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Wednesday, 16 May, 2001, 02:04 GMT 03:04 UK
Bush's hawks and doves
President George W Bush and Colin Powell
George Bush has to balance strong personalities of his foreign policy team
By Rob Watson Washington Correspondent

During the recent tensions between the United States and China, the favourite point of discussion in the game of Washington whispers was who was ascendant in the Bush foreign policy team - the hawks or the doves?

The so-called hawks, Vice President Dick Cheney and Defence Secretary Donald Rumsfeld kept a low profile during the crisis.

More in evidence were the more dove-ish National Security Adviser Condoleeza Rice and Colin Powell at the State Department.

On paper at least President George W Bush has the foreign policy dream team - a mix of experience and charisma in Cheney, Rumsfeld, Powell and Rice.

Tension

But according to many, including James Lindsay at the Brookings Institution, the administration has already developed the classic tension between the departments of state and defence and their charismatic bosses.

"The two leaders, Powell and Rumsfeld, have very different styles - Rumsfeld, the hard-nosed bureaucratic infighter and Powell, the soldier turned statesman," Mr Lindsay said.
Secretary of State Donald Rumsfeld
Donald Rumsfeld differs in style and policy from Secretary of State Colin Powell

And they also have policy differences, he adds.

"Rumsfeld is a big believer in technology, the ability of military might to solve problems, and oddly enough, Powell, as the former warrior, is very attuned to diplomacy," he said.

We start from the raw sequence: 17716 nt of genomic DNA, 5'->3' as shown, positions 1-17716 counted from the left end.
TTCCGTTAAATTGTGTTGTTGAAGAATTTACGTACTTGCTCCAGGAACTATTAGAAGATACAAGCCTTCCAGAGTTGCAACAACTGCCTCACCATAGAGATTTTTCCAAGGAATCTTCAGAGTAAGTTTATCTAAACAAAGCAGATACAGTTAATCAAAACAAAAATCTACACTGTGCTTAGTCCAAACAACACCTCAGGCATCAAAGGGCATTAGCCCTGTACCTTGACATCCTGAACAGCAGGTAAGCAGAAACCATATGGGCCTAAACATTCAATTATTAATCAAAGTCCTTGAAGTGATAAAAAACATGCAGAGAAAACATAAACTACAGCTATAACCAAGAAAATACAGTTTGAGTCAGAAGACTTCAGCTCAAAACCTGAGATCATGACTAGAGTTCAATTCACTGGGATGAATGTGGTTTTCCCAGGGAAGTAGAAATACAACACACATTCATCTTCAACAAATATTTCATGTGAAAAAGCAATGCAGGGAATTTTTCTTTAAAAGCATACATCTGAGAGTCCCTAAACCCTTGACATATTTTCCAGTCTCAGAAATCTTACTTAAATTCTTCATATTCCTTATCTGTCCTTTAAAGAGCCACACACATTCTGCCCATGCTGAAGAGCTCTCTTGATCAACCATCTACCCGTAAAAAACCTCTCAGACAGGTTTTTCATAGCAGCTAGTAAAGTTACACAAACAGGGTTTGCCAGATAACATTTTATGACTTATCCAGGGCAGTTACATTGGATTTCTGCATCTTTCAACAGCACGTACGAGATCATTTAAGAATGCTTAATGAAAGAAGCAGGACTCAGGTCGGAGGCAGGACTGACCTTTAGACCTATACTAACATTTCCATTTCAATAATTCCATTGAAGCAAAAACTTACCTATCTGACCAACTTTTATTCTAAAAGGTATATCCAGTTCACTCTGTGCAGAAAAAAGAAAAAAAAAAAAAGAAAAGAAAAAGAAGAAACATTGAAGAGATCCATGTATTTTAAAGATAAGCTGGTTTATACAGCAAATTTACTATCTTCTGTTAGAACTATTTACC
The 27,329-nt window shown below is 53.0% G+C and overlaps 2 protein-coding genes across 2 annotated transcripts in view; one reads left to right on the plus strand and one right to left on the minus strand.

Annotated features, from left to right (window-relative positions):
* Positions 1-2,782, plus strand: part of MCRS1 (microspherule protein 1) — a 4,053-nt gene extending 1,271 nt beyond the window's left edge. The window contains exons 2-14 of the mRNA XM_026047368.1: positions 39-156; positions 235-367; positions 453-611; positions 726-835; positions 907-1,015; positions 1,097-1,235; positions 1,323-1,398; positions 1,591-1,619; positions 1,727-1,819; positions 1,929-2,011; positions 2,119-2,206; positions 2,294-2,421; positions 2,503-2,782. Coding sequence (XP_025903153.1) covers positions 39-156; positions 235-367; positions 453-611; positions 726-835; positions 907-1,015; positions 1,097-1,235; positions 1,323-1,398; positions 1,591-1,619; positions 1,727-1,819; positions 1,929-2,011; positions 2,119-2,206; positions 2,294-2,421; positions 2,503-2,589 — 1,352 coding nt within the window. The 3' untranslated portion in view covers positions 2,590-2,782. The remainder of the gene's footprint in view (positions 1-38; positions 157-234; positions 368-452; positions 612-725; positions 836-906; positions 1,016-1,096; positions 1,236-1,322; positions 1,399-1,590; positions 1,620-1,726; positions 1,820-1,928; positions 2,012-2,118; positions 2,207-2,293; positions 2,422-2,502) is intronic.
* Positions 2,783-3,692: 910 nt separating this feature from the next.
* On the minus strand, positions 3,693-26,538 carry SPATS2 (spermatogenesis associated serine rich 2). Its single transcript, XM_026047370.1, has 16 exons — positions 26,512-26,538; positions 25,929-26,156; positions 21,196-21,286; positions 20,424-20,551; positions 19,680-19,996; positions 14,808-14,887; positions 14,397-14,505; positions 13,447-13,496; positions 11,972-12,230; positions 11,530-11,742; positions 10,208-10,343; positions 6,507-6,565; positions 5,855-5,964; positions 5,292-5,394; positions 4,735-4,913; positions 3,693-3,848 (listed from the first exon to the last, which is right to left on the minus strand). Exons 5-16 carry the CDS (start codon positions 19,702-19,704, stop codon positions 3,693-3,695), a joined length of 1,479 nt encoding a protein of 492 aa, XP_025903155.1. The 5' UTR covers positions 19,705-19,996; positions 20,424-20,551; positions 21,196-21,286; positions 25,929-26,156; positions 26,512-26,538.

In past administrations such divisions have proved near fatal, but experienced Washington watcher Nick Berry, at the Centre for Defence Information, says the famous four are different.

"There is a fault line, but they have rules. They have made an agreement. They will fight strongly and recommend their positions, so they will struggle, but they will come together," he said.

"They are team players."

Treacherous politics

In a town where it is all about access to the president, the question is who of the four has Mr Bush's ear.

Norman Ornstein of the American Enterprise Institute says the answer is surprising.
National Security Advisor Condoleeza Rice
Despite conventional wisdom, Rice has Bush's ear

"The conventional wisdom around town is that with national figures like Colin Powell, strong personalities and senior people like Donald Rumsfeld and the powerful vice president, the odd person out will be Condoleeza Rice, the national security adviser," he said.

But he said that Ms Rice is well schooled in treacherous politics having been a provost of a university, and despite the conventional wisdom, she has the ear of Mr Bush more than any of the other players.

Bush's test

But before everyone gets too hyped up about fault lines and face time, Norman Ornstein, an analyst with the American Enterprise Institute, says it is important to remember the big four have more in common than divides them.

"What you have here is a group of people who believe in free trade, internationalism, a strong American role in the world with some difference more in tactics than basic philosophy," he said.

Most notably absent, he added, is that not one of the four represents the "populist, isolationist protectionism that elsewhere is out there in conservative thought".

That said managing such undoubtedly powerful figures, will take some skill from Mr Bush, a man who prides himself on running the White House like a business, but who is still relatively untested.

See also:

05 Mar 01 | Americas
Bush cabinet profiles
07 Apr 01 | Americas
Analysis: Bush's foreign policy
26 Mar 01 | Letter From America
Bush leads from the right
03 Feb 01 | Americas
US stands by 'Star Wars'
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